Date of Graduation

12-2020

Document Type

Thesis

Degree Name

Master of Science in Cell & Molecular Biology (MS)

Degree Level

Graduate

Department

Biological Sciences

Advisor

Mary C. Savin

Committee Member

Kristen Gibson

Second Committee Member

Suresh Kumar Thallapuranam

Keywords

Compost, Environmental pollution, Food waste, Glucosidase activity, Landfill gases, Microbial community, Thermophilic

Abstract

A series of greenhouse-based, rotary-drum bioreactor experiments was designed to study microbial dynamics and enzyme activity during optimization of food waste composting. This work aims to optimize food waste composting by defining the best food waste-to-bulking agent proportion controlling conditions and by evaluating the food waste composting process when inoculated by a bacterial inoculant product compared to uninoculated compost. Three experiments were run in total. The two first experiments were conducted for 48 days with sampling at each step of composting, while the third experiment last 50 days and included one extra sampling date. In the first experiment, 50:50, 65:35 and 80:20 (mass:mass) food waste-to-woodchips proportions were evaluated and proportions of 65:35 and 80:20 were retained and evaluated again in experiment 2. The last experiment evaluated the effect of a commercial Bacillus sp. inoculant product on food waste composting and utilized the 80:20 proportion. Proportions of food waste-to-bulking agent in the first two experiments affected water content and enzyme activity. Generally, water content decreased over composting and enzyme activity was greater in the 80:20 compared to 65:35 food waste–to-woodchips proportion compost. The Bacillus treatment increased thermophilic bacteria, but not enzyme activity and enzyme activity increased throughout composting such that it was greatest in the curing stage. Observationally, 80:20 compared to 65:35 food waste–to-woodchips proportion retained composting in the thermophilic and higher temperatures and enzyme activity into the curing stage, which may facilitate decomposition. Inoculation facilitated faster increase into and prolonged retention within thermophilic stage. These effects should be investigated more thoroughly in future research.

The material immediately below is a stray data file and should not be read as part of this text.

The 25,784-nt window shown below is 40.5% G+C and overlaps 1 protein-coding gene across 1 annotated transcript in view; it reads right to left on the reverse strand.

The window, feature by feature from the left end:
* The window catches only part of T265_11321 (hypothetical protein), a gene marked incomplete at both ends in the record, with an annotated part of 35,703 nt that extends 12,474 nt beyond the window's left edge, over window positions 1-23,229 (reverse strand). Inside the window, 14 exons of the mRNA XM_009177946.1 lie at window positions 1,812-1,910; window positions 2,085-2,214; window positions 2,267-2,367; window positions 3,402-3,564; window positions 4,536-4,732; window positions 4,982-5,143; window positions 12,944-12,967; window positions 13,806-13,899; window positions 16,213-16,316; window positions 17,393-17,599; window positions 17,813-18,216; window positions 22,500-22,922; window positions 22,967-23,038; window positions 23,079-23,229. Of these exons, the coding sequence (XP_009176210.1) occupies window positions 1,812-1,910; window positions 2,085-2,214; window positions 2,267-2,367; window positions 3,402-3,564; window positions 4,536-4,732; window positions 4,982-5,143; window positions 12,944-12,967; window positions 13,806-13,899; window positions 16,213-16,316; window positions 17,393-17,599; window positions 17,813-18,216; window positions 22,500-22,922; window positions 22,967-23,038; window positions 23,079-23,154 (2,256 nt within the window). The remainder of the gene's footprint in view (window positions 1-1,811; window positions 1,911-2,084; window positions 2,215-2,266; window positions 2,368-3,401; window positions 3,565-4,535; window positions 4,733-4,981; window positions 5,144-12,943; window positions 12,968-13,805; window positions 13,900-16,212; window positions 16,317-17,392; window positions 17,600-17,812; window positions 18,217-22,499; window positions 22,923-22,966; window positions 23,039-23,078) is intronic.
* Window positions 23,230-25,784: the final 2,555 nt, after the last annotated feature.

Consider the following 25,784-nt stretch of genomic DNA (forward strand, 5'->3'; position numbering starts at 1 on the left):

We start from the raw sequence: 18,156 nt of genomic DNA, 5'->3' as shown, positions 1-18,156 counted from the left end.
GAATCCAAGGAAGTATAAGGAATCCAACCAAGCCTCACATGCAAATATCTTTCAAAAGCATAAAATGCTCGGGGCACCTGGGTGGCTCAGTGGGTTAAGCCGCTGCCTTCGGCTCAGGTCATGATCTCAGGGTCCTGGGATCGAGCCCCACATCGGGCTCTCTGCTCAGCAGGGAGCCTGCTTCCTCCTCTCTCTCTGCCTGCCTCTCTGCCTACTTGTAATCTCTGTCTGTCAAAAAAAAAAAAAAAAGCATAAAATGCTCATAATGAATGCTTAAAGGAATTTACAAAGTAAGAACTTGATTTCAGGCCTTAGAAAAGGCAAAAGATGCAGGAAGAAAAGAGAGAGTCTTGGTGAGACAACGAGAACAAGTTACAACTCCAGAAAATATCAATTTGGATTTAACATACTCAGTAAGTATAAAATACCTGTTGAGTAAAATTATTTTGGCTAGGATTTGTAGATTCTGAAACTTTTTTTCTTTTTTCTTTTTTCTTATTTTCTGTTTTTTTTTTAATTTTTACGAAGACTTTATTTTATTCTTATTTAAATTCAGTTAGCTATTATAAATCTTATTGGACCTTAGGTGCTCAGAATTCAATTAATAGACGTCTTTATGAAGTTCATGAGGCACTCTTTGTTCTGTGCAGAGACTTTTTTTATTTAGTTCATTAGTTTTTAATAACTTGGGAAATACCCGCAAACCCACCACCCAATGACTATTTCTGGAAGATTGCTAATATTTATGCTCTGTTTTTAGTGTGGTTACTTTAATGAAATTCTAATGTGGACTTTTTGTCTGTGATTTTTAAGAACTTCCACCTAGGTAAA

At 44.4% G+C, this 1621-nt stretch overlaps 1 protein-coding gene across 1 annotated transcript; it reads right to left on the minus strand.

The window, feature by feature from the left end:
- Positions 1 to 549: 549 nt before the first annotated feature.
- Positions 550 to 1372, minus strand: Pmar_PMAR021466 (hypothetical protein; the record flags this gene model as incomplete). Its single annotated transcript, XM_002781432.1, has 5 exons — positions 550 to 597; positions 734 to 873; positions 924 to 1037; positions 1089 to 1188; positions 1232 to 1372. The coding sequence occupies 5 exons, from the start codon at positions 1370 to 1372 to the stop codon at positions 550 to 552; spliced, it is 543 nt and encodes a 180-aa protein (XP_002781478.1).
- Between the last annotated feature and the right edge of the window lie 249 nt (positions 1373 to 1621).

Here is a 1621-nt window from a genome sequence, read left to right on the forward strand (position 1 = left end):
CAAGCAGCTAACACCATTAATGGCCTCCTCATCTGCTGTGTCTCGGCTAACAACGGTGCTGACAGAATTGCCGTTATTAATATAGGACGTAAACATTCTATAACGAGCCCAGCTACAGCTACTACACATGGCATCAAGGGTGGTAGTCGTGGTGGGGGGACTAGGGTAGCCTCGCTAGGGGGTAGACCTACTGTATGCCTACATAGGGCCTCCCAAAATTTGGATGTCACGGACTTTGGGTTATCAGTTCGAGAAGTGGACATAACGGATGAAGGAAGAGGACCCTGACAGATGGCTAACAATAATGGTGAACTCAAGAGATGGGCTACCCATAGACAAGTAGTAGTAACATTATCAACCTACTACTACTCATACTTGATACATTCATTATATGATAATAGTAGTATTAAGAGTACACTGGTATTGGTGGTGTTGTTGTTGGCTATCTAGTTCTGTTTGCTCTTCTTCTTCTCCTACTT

Available for download on Friday, February 10, 2023

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